Yet again, we pulled into Antigua in the dark.  Having the coordinates for the Tourist Police station, where we planned to camp for free the next couple of nights, was extremely helpful.  We pulled up on the side of the road and Isabel and I checked it out.  We made our way through the dimly lit streets to the entrance.  The Tourist Police station is nestled in the remains of an old hospital that was ruined in an earthquake years back.  We went back to get the boys to show them where to park and set up camp.DSC_1593

The next two days we toured around Antigua and got a good feel for the city.  Nate’s mom is coming to town in a few weeks so we will be able to show her around and do some more exploring as this is a very large city and there is so much to do and see!  Although not the same street structure, Antigua’s colorful buildings and historical landmarks reminded me very much of Guanajuato. Antigua is much easier to drive and walk around though because the streets are all parallel with each other, there are no tunnels and you won’t find houses and buildings stuck into the side of hills and mountains here.  What you will find is excellent food, beautiful textiles and lots of students attending spanish school.DSC_1623

The last day in Anitgua we parted ways with Mat and Isabel and planned on meeting them in San Pedro La Laguna for one last hoorah!  Nate and I took off towards the town where we would attend spanish classes for the next month.  It was a mere 4 hour drive and we were ready to settle down and get our ‘learn’ on!  The road down to the lake is one of the most steep, switch backy roads we have ever driven on.  It was like Truck was now a rollercoaster dodging the potholes, making almost impossible turns and flying nearly straight down the mountain.  When plummeting down the road, all you can picture is a large chicken bus coming straight at you and shoving you off the side of the mountain into the depths below.DSC_1646DSC_1641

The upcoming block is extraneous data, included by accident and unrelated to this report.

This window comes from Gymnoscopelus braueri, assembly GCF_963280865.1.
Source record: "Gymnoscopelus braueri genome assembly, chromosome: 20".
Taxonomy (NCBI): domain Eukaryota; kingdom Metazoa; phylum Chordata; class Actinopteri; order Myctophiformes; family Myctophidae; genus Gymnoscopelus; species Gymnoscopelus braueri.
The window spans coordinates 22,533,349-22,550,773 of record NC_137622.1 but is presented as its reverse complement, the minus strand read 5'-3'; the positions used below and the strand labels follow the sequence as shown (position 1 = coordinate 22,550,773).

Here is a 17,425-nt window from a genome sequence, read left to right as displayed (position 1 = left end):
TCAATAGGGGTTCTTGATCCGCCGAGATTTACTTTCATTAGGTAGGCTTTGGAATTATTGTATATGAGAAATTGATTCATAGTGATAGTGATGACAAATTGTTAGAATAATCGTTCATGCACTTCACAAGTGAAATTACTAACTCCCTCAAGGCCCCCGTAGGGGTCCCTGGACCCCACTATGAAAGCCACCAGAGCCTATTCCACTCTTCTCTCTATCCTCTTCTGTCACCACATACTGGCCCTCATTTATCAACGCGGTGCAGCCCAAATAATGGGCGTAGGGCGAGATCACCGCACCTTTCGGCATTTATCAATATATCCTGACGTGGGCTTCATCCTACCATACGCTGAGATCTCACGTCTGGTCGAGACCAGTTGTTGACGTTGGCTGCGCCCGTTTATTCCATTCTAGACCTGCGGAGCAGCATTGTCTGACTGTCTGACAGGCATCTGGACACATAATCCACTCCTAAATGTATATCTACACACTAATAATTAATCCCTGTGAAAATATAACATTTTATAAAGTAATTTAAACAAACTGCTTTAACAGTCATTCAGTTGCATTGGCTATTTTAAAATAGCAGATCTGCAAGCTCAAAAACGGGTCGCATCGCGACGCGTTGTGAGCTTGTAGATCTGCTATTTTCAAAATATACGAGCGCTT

Once we pulled into town, we attempted to find our school.  Multiple u-turns and just a few times around the congested market streets and we found it!  We were greeted by a couple of very nice people who worked at the school and got a tour.  After telling them all about our trip, we were given a test to let them know what level we were at.  We both haven’t been in school for almost five years now, so this should be interesting!  Well, here goes nothing!

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About The Long Way South

Nate and Sarah were born and raised in the small town Saco, Maine, USA. We attended college in Boston, MA where we caught the traveling bug and have been addicted ever since. After our brief stint with the corporate world we decided, never again! The Long Way South is our website for our Pan-American journey, and the porthole for a life full of travel.